"[E]minently readable and informative." South Florida Sun-Sentinel

Review:

"A good bit of Risen's book will be familiar to anyone who keeps up with the news, but he has done a masterful job in pulling information together in one place and making sense of it." Sacramento Bee

Review:

"Risen's book is both unsettling and unsatisfying." Pittsburgh Post-Gazette

About the Author

James Risen covers national security for the New York Times. He was a member of the team that won the Pulitzer Prize for explanatory reporting in 2002 for coverage of September 11 and terrorism, and he is the coauthor of Wrath of Angels and The Main Enemy: The Inside Story of the CIA's Final Showdown with the KGB. He lives outside Washington, D.C., with his wife and three sons.

Table of Contents

A NOTE ON SOURCES
PROLOGUE

1. "Who Authorized Putting Him on Pain Medication?"
2. The Program
3. Casus Belli
4. The Hunt for WMD
5. Skeptics and Zealots
6. Spinning War and Peace
7. Losing Afghanistan
8. In Denial: Oil, Terrorism, and Saudi Arabia
9. A Rogue Operation

AFTERWORD
ACKNOWLEDGMENTS
INDEX

What Our Readers Are Saying

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Average customer rating based on 1 comment:

skatoolaki, April 30, 2010 (view all comments by skatoolaki)
Wonderful - and despairing - information. I can't believe the CIA never released the family members' statements; war could have been avoided. Or maybe not - the Bush Administration wanted to go to war; I guess it would have happened no matter what...

Great read; going to have to read the whole book now!
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(2 of 2 readers found this comment helpful)

Product Details

ISBN:
9780743270663
Author:
Risen, James
Publisher:
Free Press
Subject:
Foreign Legal Systems
Subject:
United states
Subject:
United States - 21st Century
Subject:
Political Freedom & Security - Intelligence
Subject:
Government - U.S. Government
Subject:
Government - Comparative
Subject:
Government - Executive Branch
Subject:
United States Politics and government.
Subject:
Politics - General
Copyright:
Edition Description:
Hardback
Publication Date:
January 2006
Binding:
HARDCOVER
Grade Level:
General/trade
Language:
English
Pages:
256
Dimensions:
9 x 6 in 13.895 oz

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Related Subjects

History and Social Science » Politics » Covert Government and Conspiracy Theory
History and Social Science » Politics » General
History and Social Science » US History » Contemporary
History and Social Science » World History » General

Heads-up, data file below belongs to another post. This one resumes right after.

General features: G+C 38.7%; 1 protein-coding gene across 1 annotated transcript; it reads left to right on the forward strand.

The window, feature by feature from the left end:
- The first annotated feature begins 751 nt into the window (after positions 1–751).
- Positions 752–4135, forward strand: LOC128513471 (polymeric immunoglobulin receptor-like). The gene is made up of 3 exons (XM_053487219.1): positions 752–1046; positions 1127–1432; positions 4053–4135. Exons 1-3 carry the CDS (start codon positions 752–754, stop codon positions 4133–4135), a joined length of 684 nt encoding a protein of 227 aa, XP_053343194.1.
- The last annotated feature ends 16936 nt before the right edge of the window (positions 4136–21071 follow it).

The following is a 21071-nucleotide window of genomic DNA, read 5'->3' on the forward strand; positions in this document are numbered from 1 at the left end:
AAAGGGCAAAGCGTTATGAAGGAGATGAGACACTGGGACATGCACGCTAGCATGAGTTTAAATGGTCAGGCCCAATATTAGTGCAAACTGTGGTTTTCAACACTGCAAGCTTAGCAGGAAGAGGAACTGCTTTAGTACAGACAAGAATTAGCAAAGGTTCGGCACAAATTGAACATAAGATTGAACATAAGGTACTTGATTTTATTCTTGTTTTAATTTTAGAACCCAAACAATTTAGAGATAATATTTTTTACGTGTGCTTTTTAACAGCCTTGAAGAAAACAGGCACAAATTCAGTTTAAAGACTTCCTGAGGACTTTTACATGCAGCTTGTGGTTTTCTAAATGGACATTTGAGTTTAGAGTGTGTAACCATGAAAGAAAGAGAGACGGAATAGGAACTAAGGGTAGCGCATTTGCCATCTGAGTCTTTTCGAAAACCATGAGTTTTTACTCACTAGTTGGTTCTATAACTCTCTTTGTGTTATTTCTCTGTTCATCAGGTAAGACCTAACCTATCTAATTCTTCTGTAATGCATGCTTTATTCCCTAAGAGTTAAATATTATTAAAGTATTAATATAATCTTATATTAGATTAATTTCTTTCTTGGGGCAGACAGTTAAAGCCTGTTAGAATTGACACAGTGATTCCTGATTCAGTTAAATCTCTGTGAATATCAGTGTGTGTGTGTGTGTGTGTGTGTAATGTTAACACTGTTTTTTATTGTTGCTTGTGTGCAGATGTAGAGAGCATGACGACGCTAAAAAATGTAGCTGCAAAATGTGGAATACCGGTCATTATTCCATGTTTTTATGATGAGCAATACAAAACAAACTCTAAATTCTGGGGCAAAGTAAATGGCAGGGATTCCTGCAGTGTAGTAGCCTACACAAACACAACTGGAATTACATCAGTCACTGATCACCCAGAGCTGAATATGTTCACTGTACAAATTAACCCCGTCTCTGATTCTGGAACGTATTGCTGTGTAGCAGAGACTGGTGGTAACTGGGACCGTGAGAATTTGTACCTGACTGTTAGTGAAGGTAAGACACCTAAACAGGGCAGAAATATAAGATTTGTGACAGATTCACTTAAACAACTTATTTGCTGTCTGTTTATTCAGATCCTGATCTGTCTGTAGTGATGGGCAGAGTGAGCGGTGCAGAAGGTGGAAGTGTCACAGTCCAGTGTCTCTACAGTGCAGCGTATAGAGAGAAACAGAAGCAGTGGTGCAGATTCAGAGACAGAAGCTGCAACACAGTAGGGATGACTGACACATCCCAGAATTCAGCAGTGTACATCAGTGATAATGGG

State of War: The Secret History of the CIA and the Bush Administration New Hardcover
0 stars - 0 reviews
$24.95 Backorder
Product details 256 pages Free Press - English 9780743270663 Reviews:
"Publishers Weekly Review" by , "Lucid, balanced and brimming with surprises, this is a — to borrow a notorious phrase — slam dunk exposé of the CIA's recent snafus. New York Times reporter Risen is broadly sympathetic to the CIA, and his tactful use of inside sources shifts much of the blame away from field agents and toward the brass in Washington, where CIA Director George Tenet's eagerness to please his political masters and Defense Secretary Donald Rumsfeld's bureaucratic skills create the conditions for a perfect storm of intelligence failures. The book's disclosures about secret prisons, 'renditions' — the transfer of suspects to countries which may torture them — and domestic wiretaps are likely to be talking points for some time, but its lasting value will be as a record of how the CIA came so tantalizingly close to the truth about Iraq's nonexistent nuclear arsenal. The retelling of one undercover operation shows the agency had direct evidence that there was no nuclear program in Iraq, but chose to doubt its source. Other scenes from the secret war on terror make novelist John Le Carre look like a timid plotter: a single misdirected message in 2004 brings down the agency's entire spy network in Iran, four years after a harebrained scheme had given Tehran flawed blueprints for a nuclear weapon-hoping to sow confusion, but possibly helping Iran to arm itself faster. Risen has written a thrilling, depressing and worrying book." Publishers Weekly (Starred Review) (Copyright Reed Business Information, Inc.)
"Review" by , "[W]hile State of War has interesting and important new details, it also has almost no named sources....Nevertheless, obtaining details on an eavesdropping program as secret as the one discussed...is a monumental job of reporting."
"Review" by , "[An] explosive little book....It is riveting, anonymously sourced and feels slightly overdramatized, but it has the odious smell of truth."
"Review" by , "[A]n urgent contribution to the country's common good by a skillful and courageous reporter."
"Review" by , "[E]minently readable and informative."
"Review" by , "A good bit of Risen's book will be familiar to anyone who keeps up with the news, but he has done a masterful job in pulling information together in one place and making sense of it."
"Review" by , "Risen's book is both unsettling and unsatisfying."